From the foregoing description, it will be apparent that there has been provided an improved spectrophotometer system which may be designed for portable and hand-held operation because of its adaptability to miniaturization. In addition, favorable optical characteristics which will improve the accuracy of the spectral measurements and compensate for distortion are also provided for in the herein described spectrophotometer. Of course, variations and modifications in the herein described spectrophotometer system may be made within the scope of the invention. Therefore, the foregoing description should be taken as an illustrative and not in a limiting sense.
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|US7209230||Jun 20, 2005||Apr 24, 2007||Luckoff Display Corporation||Hand-held spectra-reflectometer|
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|US8345226||Nov 14, 2008||Jan 1, 2013||Jingyun Zhang||Spectrometers miniaturized for working with cellular phones and other portable electronic devices|
|US8537343||Nov 13, 2012||Sep 17, 2013||Jingyun Zhang||Spectrometer miniaturized for working with cellular phones and other portable electronic devices|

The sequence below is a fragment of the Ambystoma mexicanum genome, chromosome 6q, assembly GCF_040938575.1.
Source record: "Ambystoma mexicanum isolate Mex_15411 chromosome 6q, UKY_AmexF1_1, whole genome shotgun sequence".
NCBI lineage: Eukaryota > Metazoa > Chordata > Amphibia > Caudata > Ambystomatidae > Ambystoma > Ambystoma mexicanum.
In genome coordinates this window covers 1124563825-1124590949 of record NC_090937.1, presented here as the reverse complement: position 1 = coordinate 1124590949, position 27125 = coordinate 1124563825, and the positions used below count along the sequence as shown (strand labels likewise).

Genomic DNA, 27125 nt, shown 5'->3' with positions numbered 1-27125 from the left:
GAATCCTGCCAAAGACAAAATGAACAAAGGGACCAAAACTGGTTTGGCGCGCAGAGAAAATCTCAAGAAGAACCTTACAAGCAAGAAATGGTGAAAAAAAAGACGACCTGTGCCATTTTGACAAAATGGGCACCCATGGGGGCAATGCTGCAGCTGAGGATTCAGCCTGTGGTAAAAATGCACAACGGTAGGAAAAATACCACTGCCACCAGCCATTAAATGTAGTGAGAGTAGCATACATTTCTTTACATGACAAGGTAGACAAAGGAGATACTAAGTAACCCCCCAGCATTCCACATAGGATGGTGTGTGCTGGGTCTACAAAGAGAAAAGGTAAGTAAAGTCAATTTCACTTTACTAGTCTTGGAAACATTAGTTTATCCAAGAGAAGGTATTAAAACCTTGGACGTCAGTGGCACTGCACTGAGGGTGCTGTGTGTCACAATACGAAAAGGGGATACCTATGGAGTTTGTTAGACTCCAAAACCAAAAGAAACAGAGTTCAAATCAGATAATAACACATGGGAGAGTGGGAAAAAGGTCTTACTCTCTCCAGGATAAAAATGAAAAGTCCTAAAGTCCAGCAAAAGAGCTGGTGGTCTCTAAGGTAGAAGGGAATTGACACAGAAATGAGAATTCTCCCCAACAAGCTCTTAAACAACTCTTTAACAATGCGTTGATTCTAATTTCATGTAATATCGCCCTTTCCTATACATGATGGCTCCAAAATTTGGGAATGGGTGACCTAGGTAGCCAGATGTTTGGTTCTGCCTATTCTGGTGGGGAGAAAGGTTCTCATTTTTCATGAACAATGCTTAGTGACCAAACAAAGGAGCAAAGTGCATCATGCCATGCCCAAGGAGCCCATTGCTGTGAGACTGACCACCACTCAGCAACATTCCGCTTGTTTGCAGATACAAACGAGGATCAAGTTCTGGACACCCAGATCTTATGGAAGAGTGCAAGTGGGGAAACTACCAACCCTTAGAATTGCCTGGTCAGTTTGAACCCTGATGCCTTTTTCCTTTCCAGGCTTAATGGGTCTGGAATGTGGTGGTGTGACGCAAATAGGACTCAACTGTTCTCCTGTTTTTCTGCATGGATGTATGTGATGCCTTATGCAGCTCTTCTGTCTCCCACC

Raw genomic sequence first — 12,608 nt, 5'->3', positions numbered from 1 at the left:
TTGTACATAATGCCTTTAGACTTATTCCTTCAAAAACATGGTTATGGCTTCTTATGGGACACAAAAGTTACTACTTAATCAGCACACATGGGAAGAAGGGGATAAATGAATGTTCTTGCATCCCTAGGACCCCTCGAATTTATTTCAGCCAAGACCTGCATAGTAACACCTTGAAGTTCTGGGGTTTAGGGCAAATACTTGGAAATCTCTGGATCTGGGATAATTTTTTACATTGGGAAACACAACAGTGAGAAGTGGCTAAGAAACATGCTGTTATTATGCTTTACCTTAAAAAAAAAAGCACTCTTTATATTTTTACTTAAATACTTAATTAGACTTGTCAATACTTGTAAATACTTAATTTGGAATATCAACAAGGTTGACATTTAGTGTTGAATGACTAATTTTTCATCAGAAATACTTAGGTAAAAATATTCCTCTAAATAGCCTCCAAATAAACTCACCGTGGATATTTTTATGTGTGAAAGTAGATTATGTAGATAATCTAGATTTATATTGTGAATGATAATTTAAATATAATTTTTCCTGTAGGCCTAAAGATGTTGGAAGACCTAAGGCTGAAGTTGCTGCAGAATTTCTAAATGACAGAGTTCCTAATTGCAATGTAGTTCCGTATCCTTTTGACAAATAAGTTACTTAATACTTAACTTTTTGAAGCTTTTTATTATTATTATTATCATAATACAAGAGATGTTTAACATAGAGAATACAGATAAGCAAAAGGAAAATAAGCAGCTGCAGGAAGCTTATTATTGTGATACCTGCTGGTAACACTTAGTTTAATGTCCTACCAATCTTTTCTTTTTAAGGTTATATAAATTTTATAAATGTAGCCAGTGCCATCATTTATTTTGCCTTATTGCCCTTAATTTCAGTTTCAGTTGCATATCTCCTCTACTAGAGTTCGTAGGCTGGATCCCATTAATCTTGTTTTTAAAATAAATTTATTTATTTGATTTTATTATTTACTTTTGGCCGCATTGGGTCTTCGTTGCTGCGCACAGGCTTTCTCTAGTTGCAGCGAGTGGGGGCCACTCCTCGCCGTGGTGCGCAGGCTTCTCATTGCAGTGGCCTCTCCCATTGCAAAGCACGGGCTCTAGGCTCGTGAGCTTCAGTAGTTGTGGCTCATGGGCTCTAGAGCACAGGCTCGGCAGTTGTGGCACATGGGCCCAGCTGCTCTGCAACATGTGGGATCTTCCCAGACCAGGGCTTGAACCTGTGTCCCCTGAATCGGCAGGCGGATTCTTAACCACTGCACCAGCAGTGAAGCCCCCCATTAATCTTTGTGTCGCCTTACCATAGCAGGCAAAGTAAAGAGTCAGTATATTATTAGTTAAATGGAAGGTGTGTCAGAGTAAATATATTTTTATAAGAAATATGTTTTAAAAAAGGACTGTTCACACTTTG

|US9644953||Sep 11, 2013||May 9, 2017||Halliburton Energy Services, Inc.||Method and apparatus for aligning components of integrated optical sensors|
|WO2015038109A1 *||Sep 11, 2013||Mar 19, 2015||Halliburton Energy Services, Inc.||Method and apparatus for aligning components of integrated optical sensors|
|U.S. Classification||356/328, 356/334|
|International Classification||G01J3/18, G01J3/06|
|Cooperative Classification||G01J3/06, G01J3/0205, G01J3/18|
|European Classification||G01J3/18, G01J3/06|
|Feb 24, 1998||AS||Assignment|
Owner name: LUCID TECHNOLOGIES, INC., NEW YORK
Free format text: ASSIGNMENT OF ASSIGNORS INTEREST;ASSIGNOR:MERLE, CORMIC;REEL/FRAME:009019/0705
Effective date: 19980217
|Jun 2, 1998||AS||Assignment|
Owner name: MANUFACTURERS & TRADERS TRUST COMPANY, NEW YORK
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|Apr 9, 2004||AS||Assignment|
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Effective date: 20070907